Provocative artwork by Turner Prize nominee artist Mark Titchner that gives a voice to refugees is currently on display at local libraries.
The artwork features thought-provoking text messages taken directly from the experiences of refugees and asylum seekers living in the UK.
Titchner met regularly in Manchester with a group of fifteen individuals, all of whom had fled countries such as Afghanistan, Pakistan, Somalia and Zimbabwe to find safety for themselves and their families.
The creative project was originally developed as part of the ArtReach Journeys Festival International and the personal messages of the refugee experience give a voice and visibility to this community.
Titchner’s work often explores the tensions between the different belief systems which inform society.
The artwork was unveiled last week at Eccleston and Haydock libraries as part of St Helens’ events for Refugee Week and World Refugee Day (Wednesday 20 June).
The events, including a panel discussion led by acclaimed journalist-turned-author Vanessa Altin (The Pomegranate Tree), featured as part of the nationally-renowned Cultural Hubs arts-in-libraries programme.
The programme is delivered by St Helens Council’s Library Service which is an Arts Council England National Portfolio Organisation.
Vanessa was joined by Julia Savage from Asylum Matters and Emily Hayes, Co-Artistic Director of Pathway Arts. This panel discussion, with residents, partners and artists, was designed to stimulate a wider conversation and raise awareness about refugees and the asylum process.
A short video was also presented at the libraries that shows a work in progress by artists Claire Weetman, Sophie Tickle and SOLA ARTS, who are currently working with asylum seekers in St Helens to produce a visual, digital and movement artwork called Maze of Displacement. For more information on the project, visit www.claireweetman.co.uk/news/maze-of-displacement.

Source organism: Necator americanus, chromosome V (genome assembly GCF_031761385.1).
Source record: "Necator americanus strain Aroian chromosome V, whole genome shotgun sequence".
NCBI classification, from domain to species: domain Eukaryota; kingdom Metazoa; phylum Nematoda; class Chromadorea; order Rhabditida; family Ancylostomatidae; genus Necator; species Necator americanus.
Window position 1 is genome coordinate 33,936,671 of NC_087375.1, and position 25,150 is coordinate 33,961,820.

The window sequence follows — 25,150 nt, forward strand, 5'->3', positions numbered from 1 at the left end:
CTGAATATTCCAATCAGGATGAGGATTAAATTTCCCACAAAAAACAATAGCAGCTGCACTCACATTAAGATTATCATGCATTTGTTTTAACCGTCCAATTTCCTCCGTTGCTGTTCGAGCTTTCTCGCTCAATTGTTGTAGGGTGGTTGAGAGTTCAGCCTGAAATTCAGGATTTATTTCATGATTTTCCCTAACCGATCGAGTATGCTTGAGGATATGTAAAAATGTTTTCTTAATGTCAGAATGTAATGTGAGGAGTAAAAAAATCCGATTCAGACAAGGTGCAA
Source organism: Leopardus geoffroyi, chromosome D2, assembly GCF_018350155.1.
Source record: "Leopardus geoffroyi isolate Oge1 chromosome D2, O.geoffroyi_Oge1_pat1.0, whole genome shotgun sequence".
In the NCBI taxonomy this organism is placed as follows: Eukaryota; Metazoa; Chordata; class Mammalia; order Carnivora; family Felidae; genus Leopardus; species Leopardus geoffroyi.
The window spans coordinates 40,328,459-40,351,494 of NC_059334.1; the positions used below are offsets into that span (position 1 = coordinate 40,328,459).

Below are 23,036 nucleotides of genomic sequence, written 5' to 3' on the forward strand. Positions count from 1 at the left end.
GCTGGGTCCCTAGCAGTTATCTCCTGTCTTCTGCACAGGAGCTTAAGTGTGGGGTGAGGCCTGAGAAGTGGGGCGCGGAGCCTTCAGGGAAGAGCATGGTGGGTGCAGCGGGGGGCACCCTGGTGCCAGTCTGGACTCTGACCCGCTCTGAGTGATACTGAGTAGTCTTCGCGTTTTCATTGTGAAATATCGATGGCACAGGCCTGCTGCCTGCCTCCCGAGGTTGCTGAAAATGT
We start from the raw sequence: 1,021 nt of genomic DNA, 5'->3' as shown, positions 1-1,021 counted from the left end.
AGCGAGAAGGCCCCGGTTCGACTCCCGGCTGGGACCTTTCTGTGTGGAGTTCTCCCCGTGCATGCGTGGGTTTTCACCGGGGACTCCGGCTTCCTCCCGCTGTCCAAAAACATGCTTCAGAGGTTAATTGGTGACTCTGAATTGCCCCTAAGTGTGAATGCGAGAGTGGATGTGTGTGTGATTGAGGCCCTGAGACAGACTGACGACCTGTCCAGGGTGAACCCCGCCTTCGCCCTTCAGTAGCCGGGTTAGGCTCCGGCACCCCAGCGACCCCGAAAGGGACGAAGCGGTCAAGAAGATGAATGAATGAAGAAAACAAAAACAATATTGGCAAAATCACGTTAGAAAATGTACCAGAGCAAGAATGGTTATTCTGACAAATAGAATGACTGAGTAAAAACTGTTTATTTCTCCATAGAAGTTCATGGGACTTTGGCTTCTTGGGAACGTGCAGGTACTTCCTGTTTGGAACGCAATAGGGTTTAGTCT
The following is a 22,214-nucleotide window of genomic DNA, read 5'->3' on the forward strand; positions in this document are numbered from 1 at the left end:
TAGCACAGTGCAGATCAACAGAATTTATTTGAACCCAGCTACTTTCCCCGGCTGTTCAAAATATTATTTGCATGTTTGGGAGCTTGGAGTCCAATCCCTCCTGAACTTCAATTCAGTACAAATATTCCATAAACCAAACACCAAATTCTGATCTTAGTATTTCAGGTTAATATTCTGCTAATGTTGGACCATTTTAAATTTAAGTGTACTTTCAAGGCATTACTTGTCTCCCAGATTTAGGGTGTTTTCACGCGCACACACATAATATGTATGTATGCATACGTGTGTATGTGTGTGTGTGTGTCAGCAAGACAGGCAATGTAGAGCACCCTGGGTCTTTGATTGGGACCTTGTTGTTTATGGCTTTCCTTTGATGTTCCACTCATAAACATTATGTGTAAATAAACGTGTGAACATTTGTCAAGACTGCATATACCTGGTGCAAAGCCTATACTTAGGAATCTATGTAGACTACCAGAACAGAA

Jane Beardsworth, Director North for Arts Council England, said: “St Helens Council Library Service is a welcome addition to our 2018-22 National Portfolio. I am impressed by their plans to mark Refugee Week. I hope that the works by renowned artist Mark Titchner will encourage visitors to reflect on the experiences of refugees and asylum seekers and what it means to be displaced from home.”
Councillor Anthony Burns, St Helens Council’s Cabinet Member for Community Based and Focused Services, said: “Our Library Service is one of only six such services nationwide to achieve the prestigious Arts Council England National Portfolio Organisation status, and events like this demonstrate why we’re considered among the best in the country at opening up a fantastic range of arts events to the public.
“This thought-provoking artwork follows on from a really engaging and interesting discussion on the plight of refugees and asylum seekers – one of the most momentous issues facing the world today. I’d encourage residents to come and view it.”
The artwork is on display at Haydock and Eccleston libraries until 2 July.